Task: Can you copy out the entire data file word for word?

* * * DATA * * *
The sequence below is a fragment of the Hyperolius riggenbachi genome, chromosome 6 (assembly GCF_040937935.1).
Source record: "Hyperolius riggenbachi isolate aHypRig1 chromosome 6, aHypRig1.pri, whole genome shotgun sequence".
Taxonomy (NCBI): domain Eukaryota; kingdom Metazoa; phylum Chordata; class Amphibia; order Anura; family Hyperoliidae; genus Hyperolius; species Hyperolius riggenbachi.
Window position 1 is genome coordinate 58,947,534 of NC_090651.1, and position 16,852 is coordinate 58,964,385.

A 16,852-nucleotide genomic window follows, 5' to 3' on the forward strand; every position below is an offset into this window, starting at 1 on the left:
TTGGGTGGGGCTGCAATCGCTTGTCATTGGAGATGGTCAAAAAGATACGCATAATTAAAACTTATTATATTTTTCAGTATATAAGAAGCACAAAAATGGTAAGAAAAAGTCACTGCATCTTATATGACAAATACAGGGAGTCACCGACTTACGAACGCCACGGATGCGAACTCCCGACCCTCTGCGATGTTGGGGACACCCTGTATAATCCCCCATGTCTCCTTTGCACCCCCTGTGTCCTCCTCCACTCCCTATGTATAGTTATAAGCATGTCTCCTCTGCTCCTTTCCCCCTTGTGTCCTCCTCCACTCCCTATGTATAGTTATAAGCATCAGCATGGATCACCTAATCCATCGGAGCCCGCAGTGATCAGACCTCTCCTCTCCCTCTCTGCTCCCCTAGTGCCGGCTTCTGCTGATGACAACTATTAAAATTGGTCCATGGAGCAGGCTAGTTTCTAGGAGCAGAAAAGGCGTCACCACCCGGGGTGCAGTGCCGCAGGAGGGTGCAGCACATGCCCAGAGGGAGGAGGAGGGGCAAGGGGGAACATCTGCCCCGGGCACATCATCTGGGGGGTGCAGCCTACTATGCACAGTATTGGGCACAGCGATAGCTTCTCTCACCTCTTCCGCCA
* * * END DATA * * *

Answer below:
The sequence below is a fragment of the Hyperolius riggenbachi genome, chromosome 6 (assembly GCF_040937935.1).
Source record: "Hyperolius riggenbachi isolate aHypRig1 chromosome 6, aHypRig1.pri, whole genome shotgun sequence".
Taxonomy (NCBI): domain Eukaryota; kingdom Metazoa; phylum Chordata; class Amphibia; order Anura; family Hyperoliidae; genus Hyperolius; species Hyperolius riggenbachi.
Window position 1 is genome coordinate 58,947,534 of NC_090651.1, and position 16,852 is coordinate 58,964,385.

A 16,852-nucleotide genomic window follows, 5' to 3' on the forward strand; every position below is an offset into this window, starting at 1 on the left:
TTGGGTGGGGCTGCAATCGCTTGTCATTGGAGATGGTCAAAAAGATACGCATAATTAAAACTTATTATATTTTTCAGTATATAAGAAGCACAAAAATGGTAAGAAAAAGTCACTGCATCTTATATGACAAATACAGGGAGTCACCGACTTACGAACGCCACGGATGCGAACTCCCGACCCTCTGCGATGTTGGGGACACCCTGTATAATCCCCCATGTCTCCTTTGCACCCCCTGTGTCCTCCTCCACTCCCTATGTATAGTTATAAGCATGTCTCCTCTGCTCCTTTCCCCCTTGTGTCCTCCTCCACTCCCTATGTATAGTTATAAGCATCAGCATGGATCACCTAATCCATCGGAGCCCGCAGTGATCAGACCTCTCCTCTCCCTCTCTGCTCCCCTAGTGCCGGCTTCTGCTGATGACAACTATTAAAATTGGTCCATGGAGCAGGCTAGTTTCTAGGAGCAGAAAAGGCGTCACCACCCGGGGTGCAGTGCCGCAGGAGGGTGCAGCACATGCCCAGAGGGAGGAGGAGGGGCAAGGGGGAACATCTGCCCCGGGCACATCATCTGGGGGGTGCAGCCTACTATGCACAGTATTGGGCACAGCGATAGCTTCTCTCACCTCTTCCGCCA